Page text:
Too Much to Do? How to Free Yourself

Jordan Brown

I have too much to do.

You've said it.

I've said it.

Your next-door neighbor has even said it.

It's the plague of our modern world.

And, yes, there is a lot to do.

But there's something else going on.

It's buried in the way we frame the statement in the first place.

Today, you'll learn how to do that.

You'll learn how to take your power back over all the things you need to do.

Always Having Too Much To Do

Getting things done is not a matter of no longer having too much to do.

There will always be more things to do than you possibly can do.

For example, there will always be more books that I want to read than time available.

There will always be more places on the map than I could possibly get to.

And there will always be too much to do.

But is there, really?

What if it's not about what there is to do, but, instead, about what there is to select?

Let's explore this, shall we?

Choosing a Dream

How have you gotten anything done in life?

No, really. How have you done anything of any importance?

Now, I'm not picking on you. I'm asking you to mine your memories for the answers to the fateful question of: "How will I get all of this done?"

If you really think about it, you'll most likely discover that you never got all of it done. You never came close.

But, still, you persisted. And life went on.

For the reality of it all is that you don't have to do it all--in fact, you can't do it all--and so the way you got anything of importance done was by selecting a path, by choosing the road you wanted to go down.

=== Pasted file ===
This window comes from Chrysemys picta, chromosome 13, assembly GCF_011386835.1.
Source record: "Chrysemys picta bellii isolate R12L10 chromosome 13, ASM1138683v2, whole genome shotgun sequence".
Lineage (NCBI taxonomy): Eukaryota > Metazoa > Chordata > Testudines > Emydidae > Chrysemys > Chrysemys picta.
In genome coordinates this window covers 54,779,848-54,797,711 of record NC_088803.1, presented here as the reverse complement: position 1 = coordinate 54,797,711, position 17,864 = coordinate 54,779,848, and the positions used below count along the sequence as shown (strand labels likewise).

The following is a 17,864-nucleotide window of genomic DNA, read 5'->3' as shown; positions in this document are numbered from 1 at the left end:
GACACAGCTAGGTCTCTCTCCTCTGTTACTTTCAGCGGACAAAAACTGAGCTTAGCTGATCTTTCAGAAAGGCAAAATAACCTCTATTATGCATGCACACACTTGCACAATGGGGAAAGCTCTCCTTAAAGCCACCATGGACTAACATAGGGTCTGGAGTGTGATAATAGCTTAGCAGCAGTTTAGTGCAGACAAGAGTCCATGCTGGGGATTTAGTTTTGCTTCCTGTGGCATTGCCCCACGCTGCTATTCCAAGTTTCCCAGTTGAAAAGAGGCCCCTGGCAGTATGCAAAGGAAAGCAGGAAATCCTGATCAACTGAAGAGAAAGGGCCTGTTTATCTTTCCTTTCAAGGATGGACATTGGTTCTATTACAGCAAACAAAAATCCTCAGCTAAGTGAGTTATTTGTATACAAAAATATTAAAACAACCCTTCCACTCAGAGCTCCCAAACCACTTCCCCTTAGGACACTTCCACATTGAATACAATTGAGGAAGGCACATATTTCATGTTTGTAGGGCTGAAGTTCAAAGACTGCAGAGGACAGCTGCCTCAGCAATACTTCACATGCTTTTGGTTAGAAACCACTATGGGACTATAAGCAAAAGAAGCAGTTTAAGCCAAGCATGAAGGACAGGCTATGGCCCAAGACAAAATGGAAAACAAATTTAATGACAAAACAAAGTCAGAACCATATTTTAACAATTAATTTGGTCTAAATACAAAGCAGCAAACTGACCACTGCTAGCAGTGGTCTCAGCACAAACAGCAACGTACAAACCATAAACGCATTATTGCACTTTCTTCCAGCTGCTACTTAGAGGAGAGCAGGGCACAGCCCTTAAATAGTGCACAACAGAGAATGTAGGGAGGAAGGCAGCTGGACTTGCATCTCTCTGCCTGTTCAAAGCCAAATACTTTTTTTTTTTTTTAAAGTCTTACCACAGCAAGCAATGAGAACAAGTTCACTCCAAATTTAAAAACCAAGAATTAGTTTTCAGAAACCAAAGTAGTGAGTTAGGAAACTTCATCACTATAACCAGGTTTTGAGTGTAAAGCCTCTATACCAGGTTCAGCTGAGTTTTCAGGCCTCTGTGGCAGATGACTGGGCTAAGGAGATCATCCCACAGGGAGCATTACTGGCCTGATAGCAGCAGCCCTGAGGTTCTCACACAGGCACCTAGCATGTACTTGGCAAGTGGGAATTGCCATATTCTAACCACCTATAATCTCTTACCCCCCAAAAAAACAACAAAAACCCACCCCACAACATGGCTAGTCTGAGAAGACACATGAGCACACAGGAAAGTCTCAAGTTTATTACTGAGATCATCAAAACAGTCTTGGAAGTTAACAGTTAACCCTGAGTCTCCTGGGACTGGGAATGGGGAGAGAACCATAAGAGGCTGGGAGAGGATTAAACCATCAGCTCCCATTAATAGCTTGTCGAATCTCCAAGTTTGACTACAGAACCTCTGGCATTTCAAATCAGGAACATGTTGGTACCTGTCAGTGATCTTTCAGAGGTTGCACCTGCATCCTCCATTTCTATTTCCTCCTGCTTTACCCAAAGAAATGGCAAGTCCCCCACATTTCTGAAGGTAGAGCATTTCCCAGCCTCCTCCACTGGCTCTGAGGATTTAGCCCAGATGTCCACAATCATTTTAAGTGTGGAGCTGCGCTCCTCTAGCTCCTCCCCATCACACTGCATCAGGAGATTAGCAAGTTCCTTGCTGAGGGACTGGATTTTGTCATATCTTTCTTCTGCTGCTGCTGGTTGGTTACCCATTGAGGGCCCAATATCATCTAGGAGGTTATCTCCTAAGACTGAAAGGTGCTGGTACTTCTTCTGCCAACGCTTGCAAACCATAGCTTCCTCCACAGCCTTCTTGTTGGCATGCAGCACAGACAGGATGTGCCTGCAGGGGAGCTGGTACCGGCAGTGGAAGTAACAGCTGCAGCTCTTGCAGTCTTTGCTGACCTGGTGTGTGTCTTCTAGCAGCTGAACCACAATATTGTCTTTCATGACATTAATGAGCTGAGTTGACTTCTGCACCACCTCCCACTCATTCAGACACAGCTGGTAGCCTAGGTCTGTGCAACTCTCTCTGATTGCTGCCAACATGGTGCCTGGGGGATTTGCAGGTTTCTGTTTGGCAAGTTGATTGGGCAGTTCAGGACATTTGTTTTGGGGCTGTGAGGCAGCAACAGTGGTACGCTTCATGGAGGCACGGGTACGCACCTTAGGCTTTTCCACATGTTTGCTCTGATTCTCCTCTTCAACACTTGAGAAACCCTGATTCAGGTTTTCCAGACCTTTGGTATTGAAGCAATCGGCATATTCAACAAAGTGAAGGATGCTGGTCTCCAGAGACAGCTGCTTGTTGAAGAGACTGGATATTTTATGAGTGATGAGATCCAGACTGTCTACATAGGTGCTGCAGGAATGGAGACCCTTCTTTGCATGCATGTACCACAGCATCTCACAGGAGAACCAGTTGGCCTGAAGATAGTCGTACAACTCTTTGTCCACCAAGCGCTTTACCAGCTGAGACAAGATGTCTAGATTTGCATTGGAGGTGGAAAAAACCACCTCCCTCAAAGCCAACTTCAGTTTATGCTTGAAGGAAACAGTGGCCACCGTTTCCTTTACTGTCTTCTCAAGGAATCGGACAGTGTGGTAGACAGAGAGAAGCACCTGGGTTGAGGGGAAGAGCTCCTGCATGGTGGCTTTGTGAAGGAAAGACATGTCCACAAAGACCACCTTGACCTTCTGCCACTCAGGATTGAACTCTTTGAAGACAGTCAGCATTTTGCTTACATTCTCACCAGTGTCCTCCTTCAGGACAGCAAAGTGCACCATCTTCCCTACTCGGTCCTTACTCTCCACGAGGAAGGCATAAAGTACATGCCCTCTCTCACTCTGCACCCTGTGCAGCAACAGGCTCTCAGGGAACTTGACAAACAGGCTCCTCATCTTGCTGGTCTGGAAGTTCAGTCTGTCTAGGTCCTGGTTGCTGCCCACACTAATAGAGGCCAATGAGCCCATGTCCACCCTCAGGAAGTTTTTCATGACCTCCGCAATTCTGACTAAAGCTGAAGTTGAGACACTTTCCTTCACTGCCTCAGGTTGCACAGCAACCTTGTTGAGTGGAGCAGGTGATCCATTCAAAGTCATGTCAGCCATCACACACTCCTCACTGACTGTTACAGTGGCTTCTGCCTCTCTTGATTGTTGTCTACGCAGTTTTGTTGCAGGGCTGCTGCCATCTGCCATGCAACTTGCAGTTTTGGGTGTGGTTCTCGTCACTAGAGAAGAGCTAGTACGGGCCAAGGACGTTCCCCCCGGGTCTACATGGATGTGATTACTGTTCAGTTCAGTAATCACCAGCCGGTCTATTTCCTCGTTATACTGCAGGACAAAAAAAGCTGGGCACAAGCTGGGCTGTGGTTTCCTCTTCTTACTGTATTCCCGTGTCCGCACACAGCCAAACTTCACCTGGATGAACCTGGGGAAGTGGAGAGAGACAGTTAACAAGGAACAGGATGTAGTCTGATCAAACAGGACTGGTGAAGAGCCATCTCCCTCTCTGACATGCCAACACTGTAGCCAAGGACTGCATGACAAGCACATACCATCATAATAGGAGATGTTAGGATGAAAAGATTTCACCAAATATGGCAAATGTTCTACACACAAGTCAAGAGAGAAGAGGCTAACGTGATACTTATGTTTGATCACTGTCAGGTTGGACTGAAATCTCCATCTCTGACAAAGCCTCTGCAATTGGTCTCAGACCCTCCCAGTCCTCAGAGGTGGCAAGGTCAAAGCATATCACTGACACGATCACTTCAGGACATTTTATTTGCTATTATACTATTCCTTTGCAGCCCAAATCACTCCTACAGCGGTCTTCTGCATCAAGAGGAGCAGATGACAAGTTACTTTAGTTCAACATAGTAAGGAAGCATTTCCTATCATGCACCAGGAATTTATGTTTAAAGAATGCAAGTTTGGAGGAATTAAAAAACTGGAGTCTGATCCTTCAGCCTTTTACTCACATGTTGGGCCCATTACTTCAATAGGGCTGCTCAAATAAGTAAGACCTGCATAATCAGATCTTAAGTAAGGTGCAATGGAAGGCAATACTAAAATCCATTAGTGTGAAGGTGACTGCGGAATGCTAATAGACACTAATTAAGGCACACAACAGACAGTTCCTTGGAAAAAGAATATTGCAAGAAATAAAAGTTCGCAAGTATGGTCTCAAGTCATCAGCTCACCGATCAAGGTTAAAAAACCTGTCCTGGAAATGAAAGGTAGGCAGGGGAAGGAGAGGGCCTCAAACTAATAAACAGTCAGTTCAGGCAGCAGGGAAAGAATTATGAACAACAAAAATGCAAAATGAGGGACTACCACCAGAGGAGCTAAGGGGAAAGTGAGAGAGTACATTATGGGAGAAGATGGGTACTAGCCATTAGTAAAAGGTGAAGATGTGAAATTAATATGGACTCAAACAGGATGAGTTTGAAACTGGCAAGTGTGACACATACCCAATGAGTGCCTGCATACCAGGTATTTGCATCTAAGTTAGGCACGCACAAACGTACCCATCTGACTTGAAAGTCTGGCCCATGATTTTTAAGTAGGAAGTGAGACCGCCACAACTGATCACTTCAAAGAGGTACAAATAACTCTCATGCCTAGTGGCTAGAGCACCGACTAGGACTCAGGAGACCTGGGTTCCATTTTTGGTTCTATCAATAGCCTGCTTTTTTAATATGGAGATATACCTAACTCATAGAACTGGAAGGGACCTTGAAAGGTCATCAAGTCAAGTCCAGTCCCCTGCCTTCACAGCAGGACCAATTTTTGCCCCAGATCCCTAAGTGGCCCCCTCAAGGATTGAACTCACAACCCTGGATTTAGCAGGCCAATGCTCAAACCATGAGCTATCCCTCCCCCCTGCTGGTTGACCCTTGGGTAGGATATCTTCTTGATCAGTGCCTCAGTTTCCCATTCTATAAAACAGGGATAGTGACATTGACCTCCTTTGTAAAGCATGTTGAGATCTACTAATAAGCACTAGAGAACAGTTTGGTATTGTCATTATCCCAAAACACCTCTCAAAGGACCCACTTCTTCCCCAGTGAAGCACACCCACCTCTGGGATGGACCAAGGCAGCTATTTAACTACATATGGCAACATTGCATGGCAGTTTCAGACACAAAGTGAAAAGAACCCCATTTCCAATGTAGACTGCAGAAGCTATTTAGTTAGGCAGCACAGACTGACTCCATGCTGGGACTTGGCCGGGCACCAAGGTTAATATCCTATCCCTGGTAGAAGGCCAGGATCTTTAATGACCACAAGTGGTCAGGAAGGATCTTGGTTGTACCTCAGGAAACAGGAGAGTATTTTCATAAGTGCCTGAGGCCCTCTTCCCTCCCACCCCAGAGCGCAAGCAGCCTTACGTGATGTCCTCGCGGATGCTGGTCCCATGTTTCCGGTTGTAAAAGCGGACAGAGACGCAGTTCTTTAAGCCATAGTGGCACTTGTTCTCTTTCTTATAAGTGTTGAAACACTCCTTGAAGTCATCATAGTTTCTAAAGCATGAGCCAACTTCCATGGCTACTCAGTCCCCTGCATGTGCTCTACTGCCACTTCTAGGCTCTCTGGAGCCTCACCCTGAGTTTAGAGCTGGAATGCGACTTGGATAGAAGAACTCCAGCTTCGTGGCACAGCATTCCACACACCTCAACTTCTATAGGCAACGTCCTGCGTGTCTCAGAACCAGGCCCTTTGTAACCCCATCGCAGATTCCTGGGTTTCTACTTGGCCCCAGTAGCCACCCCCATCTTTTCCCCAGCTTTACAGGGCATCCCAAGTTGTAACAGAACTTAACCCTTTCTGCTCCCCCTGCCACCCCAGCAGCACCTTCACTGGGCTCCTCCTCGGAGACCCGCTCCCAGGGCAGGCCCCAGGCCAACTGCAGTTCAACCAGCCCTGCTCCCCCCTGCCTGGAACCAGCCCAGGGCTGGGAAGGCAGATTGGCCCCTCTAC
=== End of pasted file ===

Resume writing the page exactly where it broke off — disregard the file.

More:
Here's another question:

Why am I sitting here typing about mental health and not something else?

Because I chose to do it.

I made a definite decision to pursue this path and not another. And in the process I rowed into a new sea of possibilities. It is by choosing--and choosing again--that the world unfolds itself.

Each choice you make leads to another one.

And so the ultimate skill is not getting so much done. Rather, it's choosing the right things to get done in the first place.

How to Pave a Road

When you're first starting down this path, this way of being, you will likely find that the road has not yet been paved.

And that's OK.

The whole point of life is to pave your own path.

If you walked down the roads that others made for themselves, you would probably be doing things that are of little meaning to you. Because the paths wouldn't be your own.

But when you begin to choose for yourself how you want to spend your own time, you set down gravel. And then you solidify the path. You begin to pour the foundation that will become your life.

And it all rests in the choices that you make.

But it's not so much a matter of what you choose.

I know, this sounds ridiculous, especially because I'm advocating for choice over trying to do it all.

But, hear me out: What matters is that you are intentional in the act of choosing, that you put your full thought and being into how and what you choose.

It's more about the process than anything else.

Here's what I want you to do the next time you get snared by the "I have too much to do" trap.

I want you to stop. I want you to take a deep breath. And I want you to get in the process of choosing.

Ask yourself a few questions:

What is most important to me?

Where will this road take me?

Would I want this road to be built if I looked back on it five years from now?

You're not going to have all of the answers right away.

But if you become intentional about entering choosing mode, about selecting one path from another, you'll find that you start to make better decisions.

Why?

Because you're actively creating wisdom.

You're not wildly responding to whatever comes your way.

Thinking you have to do it all is getting stuck in the muck.

Intentionally choosing what to do next is laying down the pavement for a strong and stable life